Here are some quick facts about pregnancy.
Between 1990 and 2015, maternal mortality rates worldwide dropped by about 44%.
However, more than 50,000 women in the USA continue to suffer from severe maternal morbidity.
Whether you view these statistics with a glass-half-full or half-empty mentality, there is one thing that we can be certain about.
Pregnancy complications are very real.
Getting ready for pregnancy
Parents-to-be are often caught unprepared.
For those trying for a baby, it is often realised that many attempts are needed before succeeding.
Somehow, the fertility rate seems much higher when one is not planning for a baby.
We are not able to tell you the best way to take care of your foetus since we are insurance educators, not doctors.
However, what we can do is arm you with information about plans that may help you tide over the difficult parts of pregnancy.
Differentiating the plans
If you are not yet pregnant, there are some medical plans that cover pregnancy.
For obvious reasons, insurers will require you to buy their medical insurance at least 10 months before you are eligible for the maternity benefits.
Hence, if you fall into the group that is trying for a baby, you may wish to insure yourself early.
However, if you find that you are expectant, it is still possible to cover yourself against pregnancy complications.
At the same time, you are also protecting your child against the cost of congenital illnesses.
In this article, we are looking only at the latter – maternity insurance.
The Maternity Plans
From our findings, there are two main types of maternity insurance.
The basic plans are Great Eastern’s Flexi Maternity Cover and OCBC’s MaxMaternity Care.
These two plans are identical, which is not surprising, given that Great Eastern is the insurance subsidiary of OCBC Bank.
We will talk about the coverage of these basic plans later.
The second genre of maternity insurance is the bundled package.
AXA’s Mum’s Advantage, AIA’s Family First Baby and Prudential’s PRUfirst gift are some examples of these insurance plans.
On top of the basic maternity plan, these insurers are making you buy an Investment-Linked Product (ILP) or an endowment plan at the same time.
In our opinion, this is akin to buying a certain brand of toothpaste for the freebie bowl.
However, you cannot buy it as a stand-alone item, so you have to purchase that brand of toothpaste.
We shall leave it to our discerning readers to interpret the rest of the message.
The Policy Coverage
Whether you are buying the basic plans or the bundled ones, they provide you with 3 major maternity benefits.
They cover for the mother’s pregnancy complications and congenital illness for the baby.
Hospital cash benefit is thrown in as well.
Frankly speaking, these benefits are the only reasons you may want to purchase a maternity insurance.
These are special conditions that are usually not covered or excluded from the usual insurance plans out there in the market.
Check your Personal Accident or Hospital Cash policy and you will find that pregnancy is almost always excluded.
For pregnancy complications, please do not mistake it as an all-encompassing coverage.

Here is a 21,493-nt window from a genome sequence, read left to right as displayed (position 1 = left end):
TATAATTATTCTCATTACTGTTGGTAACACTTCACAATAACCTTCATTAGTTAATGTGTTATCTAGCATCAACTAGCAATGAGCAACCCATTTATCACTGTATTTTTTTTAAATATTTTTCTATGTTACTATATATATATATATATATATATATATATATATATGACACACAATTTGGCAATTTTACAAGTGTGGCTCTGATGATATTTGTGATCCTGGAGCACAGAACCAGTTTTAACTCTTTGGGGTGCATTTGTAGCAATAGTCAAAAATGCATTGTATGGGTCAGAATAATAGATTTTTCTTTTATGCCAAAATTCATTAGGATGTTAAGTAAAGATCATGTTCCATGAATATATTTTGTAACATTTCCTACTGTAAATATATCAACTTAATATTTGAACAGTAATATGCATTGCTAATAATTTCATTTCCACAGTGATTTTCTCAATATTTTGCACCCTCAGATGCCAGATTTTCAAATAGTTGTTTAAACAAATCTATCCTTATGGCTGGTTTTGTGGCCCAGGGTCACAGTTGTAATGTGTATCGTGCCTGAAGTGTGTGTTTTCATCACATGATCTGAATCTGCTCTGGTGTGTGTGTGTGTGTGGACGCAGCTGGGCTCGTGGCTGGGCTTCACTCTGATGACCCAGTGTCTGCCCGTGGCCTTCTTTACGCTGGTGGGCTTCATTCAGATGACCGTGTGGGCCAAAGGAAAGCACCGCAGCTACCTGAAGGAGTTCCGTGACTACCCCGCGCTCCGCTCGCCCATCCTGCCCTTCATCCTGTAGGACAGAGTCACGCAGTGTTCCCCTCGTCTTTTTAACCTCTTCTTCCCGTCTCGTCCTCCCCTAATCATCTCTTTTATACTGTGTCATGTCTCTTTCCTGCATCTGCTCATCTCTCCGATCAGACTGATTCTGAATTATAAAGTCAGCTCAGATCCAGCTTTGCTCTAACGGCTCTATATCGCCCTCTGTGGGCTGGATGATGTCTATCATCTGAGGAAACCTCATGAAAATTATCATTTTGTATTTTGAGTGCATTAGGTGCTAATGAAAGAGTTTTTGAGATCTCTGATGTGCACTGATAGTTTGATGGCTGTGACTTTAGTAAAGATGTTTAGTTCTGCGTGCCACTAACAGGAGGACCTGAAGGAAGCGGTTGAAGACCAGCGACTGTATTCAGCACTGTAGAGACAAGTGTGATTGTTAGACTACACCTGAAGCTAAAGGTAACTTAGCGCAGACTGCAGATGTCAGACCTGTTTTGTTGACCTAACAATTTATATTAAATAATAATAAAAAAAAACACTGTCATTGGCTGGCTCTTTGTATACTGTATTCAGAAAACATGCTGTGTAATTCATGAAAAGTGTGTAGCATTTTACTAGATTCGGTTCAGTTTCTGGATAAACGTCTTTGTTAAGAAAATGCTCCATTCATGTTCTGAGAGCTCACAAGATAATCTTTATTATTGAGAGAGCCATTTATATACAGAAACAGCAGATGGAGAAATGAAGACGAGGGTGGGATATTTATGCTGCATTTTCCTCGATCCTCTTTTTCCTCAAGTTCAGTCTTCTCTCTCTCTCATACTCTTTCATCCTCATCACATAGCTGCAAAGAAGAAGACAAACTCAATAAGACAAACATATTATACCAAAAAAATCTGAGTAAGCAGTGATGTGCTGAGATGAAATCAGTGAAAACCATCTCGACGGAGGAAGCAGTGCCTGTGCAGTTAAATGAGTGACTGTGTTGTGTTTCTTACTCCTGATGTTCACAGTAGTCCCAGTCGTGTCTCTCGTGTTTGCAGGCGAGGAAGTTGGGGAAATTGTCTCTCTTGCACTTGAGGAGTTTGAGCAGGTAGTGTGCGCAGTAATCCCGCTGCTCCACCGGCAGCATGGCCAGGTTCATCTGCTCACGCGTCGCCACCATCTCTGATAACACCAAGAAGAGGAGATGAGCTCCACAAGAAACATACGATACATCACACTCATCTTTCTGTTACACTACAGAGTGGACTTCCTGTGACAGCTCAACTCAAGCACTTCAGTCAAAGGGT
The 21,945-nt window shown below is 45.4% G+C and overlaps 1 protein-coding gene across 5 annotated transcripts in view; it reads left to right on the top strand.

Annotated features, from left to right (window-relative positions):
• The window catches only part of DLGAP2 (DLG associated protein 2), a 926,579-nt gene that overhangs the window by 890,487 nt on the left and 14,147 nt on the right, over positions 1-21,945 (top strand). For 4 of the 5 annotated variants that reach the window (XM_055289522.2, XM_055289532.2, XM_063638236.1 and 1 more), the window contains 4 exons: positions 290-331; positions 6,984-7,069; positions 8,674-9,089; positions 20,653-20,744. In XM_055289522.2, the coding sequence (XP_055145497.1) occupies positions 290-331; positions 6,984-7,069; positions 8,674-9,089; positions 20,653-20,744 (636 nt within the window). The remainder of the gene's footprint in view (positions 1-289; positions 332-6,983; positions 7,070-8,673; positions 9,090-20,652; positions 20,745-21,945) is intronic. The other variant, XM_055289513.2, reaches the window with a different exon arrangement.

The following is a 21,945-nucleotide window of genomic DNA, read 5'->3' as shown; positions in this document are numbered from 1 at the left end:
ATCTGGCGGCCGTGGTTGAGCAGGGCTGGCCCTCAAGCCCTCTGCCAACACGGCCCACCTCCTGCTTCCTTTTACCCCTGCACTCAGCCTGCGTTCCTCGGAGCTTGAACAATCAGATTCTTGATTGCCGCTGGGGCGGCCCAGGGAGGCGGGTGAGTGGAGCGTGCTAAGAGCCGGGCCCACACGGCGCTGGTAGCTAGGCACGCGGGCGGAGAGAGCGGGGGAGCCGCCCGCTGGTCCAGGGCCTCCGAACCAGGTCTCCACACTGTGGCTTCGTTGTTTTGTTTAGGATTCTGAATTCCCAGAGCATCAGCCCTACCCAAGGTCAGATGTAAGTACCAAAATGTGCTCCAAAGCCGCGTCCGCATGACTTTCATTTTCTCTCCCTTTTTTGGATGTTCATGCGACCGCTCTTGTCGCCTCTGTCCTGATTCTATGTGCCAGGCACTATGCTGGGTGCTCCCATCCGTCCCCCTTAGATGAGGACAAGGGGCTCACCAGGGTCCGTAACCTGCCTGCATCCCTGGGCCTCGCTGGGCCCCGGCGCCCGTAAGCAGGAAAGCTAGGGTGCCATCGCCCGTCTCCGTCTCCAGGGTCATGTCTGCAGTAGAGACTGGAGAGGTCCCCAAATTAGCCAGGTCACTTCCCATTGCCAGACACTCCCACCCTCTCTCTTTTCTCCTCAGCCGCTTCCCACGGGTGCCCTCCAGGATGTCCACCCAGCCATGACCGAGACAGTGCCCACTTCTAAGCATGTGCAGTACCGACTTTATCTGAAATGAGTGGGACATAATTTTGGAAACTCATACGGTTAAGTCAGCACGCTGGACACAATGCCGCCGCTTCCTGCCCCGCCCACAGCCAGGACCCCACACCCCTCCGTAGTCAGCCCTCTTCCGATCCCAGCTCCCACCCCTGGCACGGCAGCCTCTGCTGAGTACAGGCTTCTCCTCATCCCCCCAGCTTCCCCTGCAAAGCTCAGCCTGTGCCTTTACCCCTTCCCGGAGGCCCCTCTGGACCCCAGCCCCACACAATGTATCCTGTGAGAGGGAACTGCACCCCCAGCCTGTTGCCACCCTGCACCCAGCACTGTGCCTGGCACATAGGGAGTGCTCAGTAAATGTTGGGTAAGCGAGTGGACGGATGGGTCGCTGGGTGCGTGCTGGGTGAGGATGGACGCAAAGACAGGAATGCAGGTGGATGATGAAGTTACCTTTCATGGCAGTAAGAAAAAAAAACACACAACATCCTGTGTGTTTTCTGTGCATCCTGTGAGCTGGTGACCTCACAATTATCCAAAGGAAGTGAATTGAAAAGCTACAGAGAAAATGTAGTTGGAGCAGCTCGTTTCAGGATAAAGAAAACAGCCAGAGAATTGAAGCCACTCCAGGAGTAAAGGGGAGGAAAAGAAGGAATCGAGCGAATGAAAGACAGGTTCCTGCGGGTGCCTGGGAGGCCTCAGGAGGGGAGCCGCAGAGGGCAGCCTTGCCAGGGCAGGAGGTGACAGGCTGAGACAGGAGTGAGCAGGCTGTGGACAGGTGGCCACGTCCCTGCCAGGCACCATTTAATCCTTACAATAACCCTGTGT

All previously mentioned plans specified 7-10 different pregnancy complications.
You may check out how comprehensive the plans are from our table.
Pregnancy Complications Benefit Table
|PRUfirst gift||Flexi Maternity Cover||MaxMaternity Care||Family First baby||Mum’s Advantage|
|Amniotic Fluid Embolism||Yes||Yes||Yes||Yes||Yes|
|Disseminated Intravascular Coagulation||Yes||Yes||Yes||Yes||Yes|
|Fatty Liver of Pregnancy||Yes||Yes||Yes||Yes||Yes|
|Postpartum Haemorrhage requiring Hysterectomy||Yes||Yes||Yes||Yes||Yes|
|Pre-Eclampsia or Eclampsia||Yes||Yes||Yes||Yes||Yes|
The same goes for congenital illness – not all are insured.
All but one insurer covers the same 18 congenital illnesses.
However, PRUfirst Gift does not include Truncus Arteriosus which is a rare type of hereditary heart disease where a single blood vessel (instead of the usual 2) comes out of the right and left ventricles.
For both pregnancy complications and congenital illness, you may receive a lump sum claim compensation.
The sum payable varies from insurer to insurer and depending on whether you have enhanced the benefit.
Hospital cash benefit is usually $100/day, up to a maximum of 30 days.
Likewise, some insurers allow you to upgrade the plan for superior compensation.
You may take note that this is payable on specific conditions only (such as premature birth, congenital illness, etc.)
Other Matters To Take Note
The entry age for most maternity policy is 18.
Prudential only accepts 19-year-olds and older.
All expecting mothers are eligible for maternity plans until they are above 45 years old.
You may start insuring with Great Eastern or OCBC in your 13th week of pregnancy and onwards.
For AXA, it is the 16th week and for the rest of them, the 18th week.
For pregnancy complications, there is usually a waiting period before you can make a claim.
As for congenital illness, it must be diagnosed within a specified period after birth.
Thus, you may want to check the terms and conditions of the policy before committing.
Pregnancy is a joyous yet stressful period for the family.
Taking care of the mum, getting baby products and learning parent roles are some of the things that parents-to-be need to do.
Taking up a maternity insurance will not save you the hassle of having to perform any of the above-mentioned tasks.
However, it may provide an assurance that you are financially capable to handle any unforeseen events during the gestation and post-delivery periods.
Are you ready to take the next step into parenthood?
Share your story with us!
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